Shirlie Alice Montgomery June 9, 1918 – November 5, 2012

Shirlie Alice Montgomery was born on Chapman Street in San Jose on June 9, 1918. She was an only child. To her friends and neighbors she was a treasure trove of history. Shirlie remembered it all. She remembered the Great Depression as a child, the Second World War as a young woman, and eventually the transformation of the Santa Clara Valley from a moderately sized agricultural town to the hustle and bustle of modern Silicon Valley. The majority of her memories were supported by the thousands of photographs in her collection.

She was the surviving grandniece of San Jose’s forefather T.S. Montgomery. Shirlie lived a colorful life but professionally she photographed it with a 4X5 Speed Graphic in B&W. She was a celebrated photographer that shot Hollywood stars, U.S. Presidents and pro wrestlers. Although Shirlie did work for the S. F. Examiner and the San Jose Mercury, her works remain some of the best representations of pro wrestling from the 40’s thru the 60’s. When asked about her penchant for shooting professional wrestlers she would answer “I always liked the big boys.” Such stories Shirlie had!

She will never be forgotten. God rest her soul. (Obituary by Joe Holt, neighbor and friend.)

Monday, October 10, 2022

Valley Memories: Curiosities & Treasures from History San José’s Collection features Shirlie Montgomery

The current exhibit at History San Jose's Clyde Arbuckle Gallery in the Pacific Hotel is a treasure of old San Jose. Titled: "Valley Memories: Curiosities & Treasures from History San Jose's Collection." It features memorabilia from many aspects of life in San Jose through the years. One vignette is about HSJ's photograph collection ... which houses Shirlie Montgomery's collection among others. The information panel features a photo and a quote by Shirlie. This is a fine exhibit ... head over to HSJ and spend some time investigating the many historical houses and vignettes.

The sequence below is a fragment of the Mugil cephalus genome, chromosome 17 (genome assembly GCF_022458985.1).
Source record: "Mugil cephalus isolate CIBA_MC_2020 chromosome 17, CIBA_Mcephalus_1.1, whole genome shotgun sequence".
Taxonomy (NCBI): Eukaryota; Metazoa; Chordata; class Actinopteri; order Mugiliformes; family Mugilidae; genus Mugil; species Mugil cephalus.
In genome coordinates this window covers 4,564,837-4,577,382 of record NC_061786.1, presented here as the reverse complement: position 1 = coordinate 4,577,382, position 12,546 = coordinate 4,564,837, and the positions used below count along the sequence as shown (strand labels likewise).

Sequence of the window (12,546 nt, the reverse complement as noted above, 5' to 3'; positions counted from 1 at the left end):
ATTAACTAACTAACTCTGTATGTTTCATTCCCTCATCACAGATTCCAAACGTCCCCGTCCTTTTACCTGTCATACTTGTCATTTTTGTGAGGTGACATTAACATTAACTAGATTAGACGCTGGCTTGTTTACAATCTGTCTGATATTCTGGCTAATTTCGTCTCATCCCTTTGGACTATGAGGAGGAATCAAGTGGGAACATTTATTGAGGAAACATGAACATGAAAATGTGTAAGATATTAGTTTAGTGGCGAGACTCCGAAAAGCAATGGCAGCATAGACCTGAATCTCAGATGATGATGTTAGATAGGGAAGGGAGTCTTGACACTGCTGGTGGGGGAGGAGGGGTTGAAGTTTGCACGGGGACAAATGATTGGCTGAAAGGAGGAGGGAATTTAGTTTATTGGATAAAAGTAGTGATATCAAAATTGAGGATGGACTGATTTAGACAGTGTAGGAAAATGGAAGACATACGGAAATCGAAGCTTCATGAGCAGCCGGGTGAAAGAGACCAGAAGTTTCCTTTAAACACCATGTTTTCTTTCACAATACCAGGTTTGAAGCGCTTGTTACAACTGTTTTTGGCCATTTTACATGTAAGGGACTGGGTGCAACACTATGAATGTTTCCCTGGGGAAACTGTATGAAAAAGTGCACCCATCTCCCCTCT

From HSJ's website (


History San José manages one of the largest collections of regional history artifacts in California, preserving the Santa Clara Valley’s collective memory. Originated in 1949 as a temporary exhibition inside a replica State House building in downtown San Jose, the City’s historic collection has grown over the decades thanks to its original curator, Clyde Arbuckle, and the thousands of Valley residents and businesses who have donated to the San Jose Historical Museum and History San Jose. The collection now represents not only the Valley’s innovative spirit – from Native American baskets and tools, to agricultural equipment, to locally-pioneered pre-silicon chip technologies – but also the everyday lives and interests of its citizens.


As History San José approaches the museum’s 75th anniversary in 2024, we are taking this opportunity to highlight the breadth of the collection, and engage visitors to History Park with a selection of the familiar – and not-so-familiar – artifacts usually kept behind locked doors in our warehouse. From vintage motorcycles, radios and cameras, to games, sports jerseys, fashion and food products, there will be something to interest everyone – and hopefully spark a memory…or two!

Sunday, April 17, 2022

Corner San Fernando & 1st Street Downtown San Jose